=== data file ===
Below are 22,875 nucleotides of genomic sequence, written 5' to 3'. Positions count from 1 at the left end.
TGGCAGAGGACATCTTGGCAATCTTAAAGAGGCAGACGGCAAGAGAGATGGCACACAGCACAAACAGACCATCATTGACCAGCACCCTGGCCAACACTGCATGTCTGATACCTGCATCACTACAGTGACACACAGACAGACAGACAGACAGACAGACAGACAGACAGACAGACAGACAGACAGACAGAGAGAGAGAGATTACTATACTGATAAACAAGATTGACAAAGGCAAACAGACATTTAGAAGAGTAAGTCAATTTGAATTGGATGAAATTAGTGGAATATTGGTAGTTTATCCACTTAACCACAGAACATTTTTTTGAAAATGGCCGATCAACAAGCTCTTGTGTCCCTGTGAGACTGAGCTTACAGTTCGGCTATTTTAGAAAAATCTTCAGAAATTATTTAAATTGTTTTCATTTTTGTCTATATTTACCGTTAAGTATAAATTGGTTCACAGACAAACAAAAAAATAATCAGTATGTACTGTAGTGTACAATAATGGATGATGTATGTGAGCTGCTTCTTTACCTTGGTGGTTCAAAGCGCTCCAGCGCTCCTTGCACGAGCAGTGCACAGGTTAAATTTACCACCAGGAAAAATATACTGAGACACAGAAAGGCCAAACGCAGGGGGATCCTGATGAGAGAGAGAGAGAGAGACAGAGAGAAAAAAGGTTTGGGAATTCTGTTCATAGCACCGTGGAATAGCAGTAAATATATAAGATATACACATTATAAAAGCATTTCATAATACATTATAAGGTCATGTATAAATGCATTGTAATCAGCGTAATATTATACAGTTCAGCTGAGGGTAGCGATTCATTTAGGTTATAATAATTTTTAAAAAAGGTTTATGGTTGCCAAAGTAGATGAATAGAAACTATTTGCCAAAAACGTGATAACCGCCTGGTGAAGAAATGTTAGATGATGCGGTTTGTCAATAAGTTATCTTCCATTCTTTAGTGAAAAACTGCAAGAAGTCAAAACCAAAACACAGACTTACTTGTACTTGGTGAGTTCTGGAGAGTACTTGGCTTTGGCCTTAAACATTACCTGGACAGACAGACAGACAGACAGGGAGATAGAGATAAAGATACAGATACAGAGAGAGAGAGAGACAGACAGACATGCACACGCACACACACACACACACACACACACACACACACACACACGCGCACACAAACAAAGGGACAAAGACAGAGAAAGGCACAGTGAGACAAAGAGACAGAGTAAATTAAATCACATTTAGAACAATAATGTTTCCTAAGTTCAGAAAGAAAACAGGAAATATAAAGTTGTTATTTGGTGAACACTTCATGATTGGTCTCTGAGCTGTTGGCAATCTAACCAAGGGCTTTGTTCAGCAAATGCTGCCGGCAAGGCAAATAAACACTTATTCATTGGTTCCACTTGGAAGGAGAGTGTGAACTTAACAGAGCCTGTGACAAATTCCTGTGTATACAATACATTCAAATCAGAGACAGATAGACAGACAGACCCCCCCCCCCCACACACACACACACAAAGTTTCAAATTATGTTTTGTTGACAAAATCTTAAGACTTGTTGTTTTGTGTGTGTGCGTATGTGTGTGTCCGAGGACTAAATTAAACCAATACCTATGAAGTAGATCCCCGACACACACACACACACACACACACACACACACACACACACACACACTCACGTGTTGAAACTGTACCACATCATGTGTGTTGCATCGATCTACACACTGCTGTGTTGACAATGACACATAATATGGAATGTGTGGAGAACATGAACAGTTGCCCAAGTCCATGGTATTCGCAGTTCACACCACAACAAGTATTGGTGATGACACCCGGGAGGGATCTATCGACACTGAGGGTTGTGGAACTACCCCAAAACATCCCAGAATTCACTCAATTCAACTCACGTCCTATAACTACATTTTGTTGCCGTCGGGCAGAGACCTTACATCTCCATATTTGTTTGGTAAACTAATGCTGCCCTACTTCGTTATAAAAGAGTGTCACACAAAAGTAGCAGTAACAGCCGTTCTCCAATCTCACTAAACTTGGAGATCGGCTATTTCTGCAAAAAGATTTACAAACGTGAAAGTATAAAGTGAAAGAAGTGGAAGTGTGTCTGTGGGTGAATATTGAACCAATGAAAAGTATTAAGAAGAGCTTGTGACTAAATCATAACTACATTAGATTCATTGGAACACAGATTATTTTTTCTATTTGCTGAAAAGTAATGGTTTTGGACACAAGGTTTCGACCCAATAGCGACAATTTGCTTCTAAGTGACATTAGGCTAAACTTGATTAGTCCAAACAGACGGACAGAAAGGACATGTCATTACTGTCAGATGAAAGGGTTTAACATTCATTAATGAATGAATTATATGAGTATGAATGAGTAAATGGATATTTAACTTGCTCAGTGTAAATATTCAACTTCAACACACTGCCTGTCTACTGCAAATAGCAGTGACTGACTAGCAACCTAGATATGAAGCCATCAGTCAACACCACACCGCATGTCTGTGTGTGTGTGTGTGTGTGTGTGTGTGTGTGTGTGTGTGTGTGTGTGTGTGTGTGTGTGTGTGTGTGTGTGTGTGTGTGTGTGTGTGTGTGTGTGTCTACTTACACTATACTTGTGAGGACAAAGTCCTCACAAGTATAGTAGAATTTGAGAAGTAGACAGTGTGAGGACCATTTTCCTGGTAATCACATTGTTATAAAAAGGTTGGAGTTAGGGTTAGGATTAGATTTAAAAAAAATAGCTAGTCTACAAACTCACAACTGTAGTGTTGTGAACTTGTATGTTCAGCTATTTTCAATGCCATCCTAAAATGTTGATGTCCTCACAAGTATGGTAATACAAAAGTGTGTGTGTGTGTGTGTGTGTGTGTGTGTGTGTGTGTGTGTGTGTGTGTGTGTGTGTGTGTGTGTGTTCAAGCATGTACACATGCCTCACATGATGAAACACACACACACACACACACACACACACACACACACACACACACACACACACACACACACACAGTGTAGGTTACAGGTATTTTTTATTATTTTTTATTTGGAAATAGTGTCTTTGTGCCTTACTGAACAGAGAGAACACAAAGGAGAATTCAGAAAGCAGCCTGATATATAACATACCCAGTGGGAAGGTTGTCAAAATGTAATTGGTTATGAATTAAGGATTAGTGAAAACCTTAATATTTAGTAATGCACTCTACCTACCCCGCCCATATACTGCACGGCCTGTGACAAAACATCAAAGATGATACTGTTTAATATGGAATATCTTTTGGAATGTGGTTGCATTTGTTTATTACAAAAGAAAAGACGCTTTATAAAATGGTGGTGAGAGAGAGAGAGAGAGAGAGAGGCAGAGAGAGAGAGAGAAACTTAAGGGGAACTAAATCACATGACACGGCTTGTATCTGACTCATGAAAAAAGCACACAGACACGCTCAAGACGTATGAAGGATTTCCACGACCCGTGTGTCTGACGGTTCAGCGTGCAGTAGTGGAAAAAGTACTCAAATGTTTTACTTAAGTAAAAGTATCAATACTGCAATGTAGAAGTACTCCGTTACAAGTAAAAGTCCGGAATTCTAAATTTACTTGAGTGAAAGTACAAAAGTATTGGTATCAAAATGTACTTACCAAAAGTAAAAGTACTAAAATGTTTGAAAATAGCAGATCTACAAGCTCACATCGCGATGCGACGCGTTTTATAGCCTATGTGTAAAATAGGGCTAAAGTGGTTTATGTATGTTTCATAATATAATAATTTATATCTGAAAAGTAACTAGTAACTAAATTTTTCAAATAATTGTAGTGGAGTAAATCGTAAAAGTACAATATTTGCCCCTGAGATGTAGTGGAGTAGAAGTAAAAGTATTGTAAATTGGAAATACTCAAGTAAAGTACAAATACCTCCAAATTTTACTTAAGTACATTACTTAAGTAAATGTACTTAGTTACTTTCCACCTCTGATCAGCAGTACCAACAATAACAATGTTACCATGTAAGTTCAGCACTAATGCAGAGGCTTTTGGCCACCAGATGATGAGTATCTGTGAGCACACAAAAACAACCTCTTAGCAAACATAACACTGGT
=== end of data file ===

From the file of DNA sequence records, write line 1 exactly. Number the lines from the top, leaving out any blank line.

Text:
Below are 22,875 nucleotides of genomic sequence, written 5' to 3'. Positions count from 1 at the left end.